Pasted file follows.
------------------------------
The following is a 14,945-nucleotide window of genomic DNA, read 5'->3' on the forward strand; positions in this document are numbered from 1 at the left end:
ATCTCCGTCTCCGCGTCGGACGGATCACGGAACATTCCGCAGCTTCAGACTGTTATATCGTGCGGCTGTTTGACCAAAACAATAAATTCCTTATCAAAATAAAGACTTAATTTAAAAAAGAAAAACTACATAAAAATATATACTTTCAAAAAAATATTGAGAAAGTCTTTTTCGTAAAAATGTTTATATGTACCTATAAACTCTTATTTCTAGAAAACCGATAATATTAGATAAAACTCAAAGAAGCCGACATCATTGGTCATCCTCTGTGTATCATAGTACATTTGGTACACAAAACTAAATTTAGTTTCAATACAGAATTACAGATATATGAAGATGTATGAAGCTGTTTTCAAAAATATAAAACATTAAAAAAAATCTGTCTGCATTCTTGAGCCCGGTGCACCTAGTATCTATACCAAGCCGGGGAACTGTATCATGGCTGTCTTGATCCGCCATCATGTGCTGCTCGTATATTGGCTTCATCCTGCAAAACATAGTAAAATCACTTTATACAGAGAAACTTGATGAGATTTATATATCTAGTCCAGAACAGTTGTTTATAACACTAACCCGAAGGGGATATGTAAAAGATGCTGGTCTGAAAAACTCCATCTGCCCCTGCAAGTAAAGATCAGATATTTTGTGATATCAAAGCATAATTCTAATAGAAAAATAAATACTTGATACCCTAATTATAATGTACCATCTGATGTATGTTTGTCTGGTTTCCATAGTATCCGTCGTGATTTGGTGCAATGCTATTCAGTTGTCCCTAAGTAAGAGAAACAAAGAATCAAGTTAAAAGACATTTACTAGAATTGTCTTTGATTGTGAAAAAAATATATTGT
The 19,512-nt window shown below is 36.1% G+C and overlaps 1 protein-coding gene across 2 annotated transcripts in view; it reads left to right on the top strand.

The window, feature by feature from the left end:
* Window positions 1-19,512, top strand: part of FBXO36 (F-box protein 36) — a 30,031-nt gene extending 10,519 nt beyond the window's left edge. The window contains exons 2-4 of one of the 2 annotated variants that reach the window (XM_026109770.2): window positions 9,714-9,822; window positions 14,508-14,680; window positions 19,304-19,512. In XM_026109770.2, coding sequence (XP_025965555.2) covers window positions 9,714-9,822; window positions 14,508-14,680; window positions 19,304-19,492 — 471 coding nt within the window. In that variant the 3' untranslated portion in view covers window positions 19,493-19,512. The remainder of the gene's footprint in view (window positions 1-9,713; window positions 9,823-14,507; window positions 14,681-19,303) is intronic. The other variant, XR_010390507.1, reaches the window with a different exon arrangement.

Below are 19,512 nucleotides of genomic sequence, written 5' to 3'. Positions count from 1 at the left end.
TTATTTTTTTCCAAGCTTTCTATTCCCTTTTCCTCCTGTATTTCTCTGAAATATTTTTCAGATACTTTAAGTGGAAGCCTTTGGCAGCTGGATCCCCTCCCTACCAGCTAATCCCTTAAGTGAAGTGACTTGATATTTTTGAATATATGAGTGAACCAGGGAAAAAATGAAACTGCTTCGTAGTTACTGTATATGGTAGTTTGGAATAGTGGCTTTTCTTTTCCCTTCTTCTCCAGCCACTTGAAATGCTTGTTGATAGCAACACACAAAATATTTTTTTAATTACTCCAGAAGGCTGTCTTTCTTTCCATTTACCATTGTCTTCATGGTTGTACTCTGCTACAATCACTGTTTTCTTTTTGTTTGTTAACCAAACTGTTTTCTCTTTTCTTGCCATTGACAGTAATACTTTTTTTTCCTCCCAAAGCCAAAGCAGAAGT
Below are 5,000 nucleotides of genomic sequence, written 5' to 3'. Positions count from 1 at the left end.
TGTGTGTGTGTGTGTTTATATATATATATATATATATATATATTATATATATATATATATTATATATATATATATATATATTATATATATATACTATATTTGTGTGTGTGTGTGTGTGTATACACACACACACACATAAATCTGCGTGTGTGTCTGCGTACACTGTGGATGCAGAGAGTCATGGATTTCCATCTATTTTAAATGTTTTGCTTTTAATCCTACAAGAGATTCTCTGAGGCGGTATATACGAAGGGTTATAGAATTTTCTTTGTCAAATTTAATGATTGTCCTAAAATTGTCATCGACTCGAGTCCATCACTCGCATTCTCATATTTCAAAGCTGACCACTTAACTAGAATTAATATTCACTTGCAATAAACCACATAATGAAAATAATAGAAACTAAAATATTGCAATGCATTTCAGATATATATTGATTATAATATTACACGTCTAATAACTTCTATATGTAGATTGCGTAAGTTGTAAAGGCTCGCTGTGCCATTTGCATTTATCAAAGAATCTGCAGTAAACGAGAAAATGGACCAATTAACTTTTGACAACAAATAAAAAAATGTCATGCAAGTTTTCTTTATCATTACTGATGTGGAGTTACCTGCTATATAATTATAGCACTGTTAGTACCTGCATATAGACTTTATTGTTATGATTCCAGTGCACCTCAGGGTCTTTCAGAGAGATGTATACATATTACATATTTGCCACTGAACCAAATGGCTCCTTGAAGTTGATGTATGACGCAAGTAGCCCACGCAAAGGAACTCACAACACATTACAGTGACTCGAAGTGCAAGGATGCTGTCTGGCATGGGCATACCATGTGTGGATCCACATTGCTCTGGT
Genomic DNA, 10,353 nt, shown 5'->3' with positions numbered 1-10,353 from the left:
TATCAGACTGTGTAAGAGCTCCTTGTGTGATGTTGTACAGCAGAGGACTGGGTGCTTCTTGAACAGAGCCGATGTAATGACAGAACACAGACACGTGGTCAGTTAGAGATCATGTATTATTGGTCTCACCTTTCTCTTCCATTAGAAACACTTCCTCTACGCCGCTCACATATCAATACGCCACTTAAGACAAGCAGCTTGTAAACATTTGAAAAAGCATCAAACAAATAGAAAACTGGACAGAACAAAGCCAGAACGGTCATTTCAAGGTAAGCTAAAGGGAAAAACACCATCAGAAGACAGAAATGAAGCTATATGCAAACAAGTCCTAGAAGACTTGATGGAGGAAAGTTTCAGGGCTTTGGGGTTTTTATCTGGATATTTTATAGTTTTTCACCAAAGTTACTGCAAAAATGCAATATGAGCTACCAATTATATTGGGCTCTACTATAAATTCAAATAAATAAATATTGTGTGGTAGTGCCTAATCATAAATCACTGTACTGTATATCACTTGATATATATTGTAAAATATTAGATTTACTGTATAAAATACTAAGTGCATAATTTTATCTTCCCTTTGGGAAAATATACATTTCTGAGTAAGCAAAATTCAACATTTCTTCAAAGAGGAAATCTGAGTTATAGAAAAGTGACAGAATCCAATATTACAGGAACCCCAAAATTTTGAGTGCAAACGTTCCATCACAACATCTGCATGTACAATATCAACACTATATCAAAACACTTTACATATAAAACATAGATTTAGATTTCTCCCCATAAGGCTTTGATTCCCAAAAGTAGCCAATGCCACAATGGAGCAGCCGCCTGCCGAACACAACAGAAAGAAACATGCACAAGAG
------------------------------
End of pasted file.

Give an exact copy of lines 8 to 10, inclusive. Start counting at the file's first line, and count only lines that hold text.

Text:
Below are 5,000 nucleotides of genomic sequence, written 5' to 3'. Positions count from 1 at the left end.
TGTGTGTGTGTGTGTTTATATATATATATATATATATATATATTATATATATATATATATTATATATATATATATATATATTATATATATATACTATATTTGTGTGTGTGTGTGTGTGTATACACACACACACACATAAATCTGCGTGTGTGTCTGCGTACACTGTGGATGCAGAGAGTCATGGATTTCCATCTATTTTAAATGTTTTGCTTTTAATCCTACAAGAGATTCTCTGAGGCGGTATATACGAAGGGTTATAGAATTTTCTTTGTCAAATTTAATGATTGTCCTAAAATTGTCATCGACTCGAGTCCATCACTCGCATTCTCATATTTCAAAGCTGACCACTTAACTAGAATTAATATTCACTTGCAATAAACCACATAATGAAAATAATAGAAACTAAAATATTGCAATGCATTTCAGATATATATTGATTATAATATTACACGTCTAATAACTTCTATATGTAGATTGCGTAAGTTGTAAAGGCTCGCTGTGCCATTTGCATTTATCAAAGAATCTGCAGTAAACGAGAAAATGGACCAATTAACTTTTGACAACAAATAAAAAAATGTCATGCAAGTTTTCTTTATCATTACTGATGTGGAGTTACCTGCTATATAATTATAGCACTGTTAGTACCTGCATATAGACTTTATTGTTATGATTCCAGTGCACCTCAGGGTCTTTCAGAGAGATGTATACATATTACATATTTGCCACTGAACCAAATGGCTCCTTGAAGTTGATGTATGACGCAAGTAGCCCACGCAAAGGAACTCACAACACATTACAGTGACTCGAAGTGCAAGGATGCTGTCTGGCATGGGCATACCATGTGTGGATCCACATTGCTCTGGT
Genomic DNA, 10,353 nt, shown 5'->3' with positions numbered 1-10,353 from the left: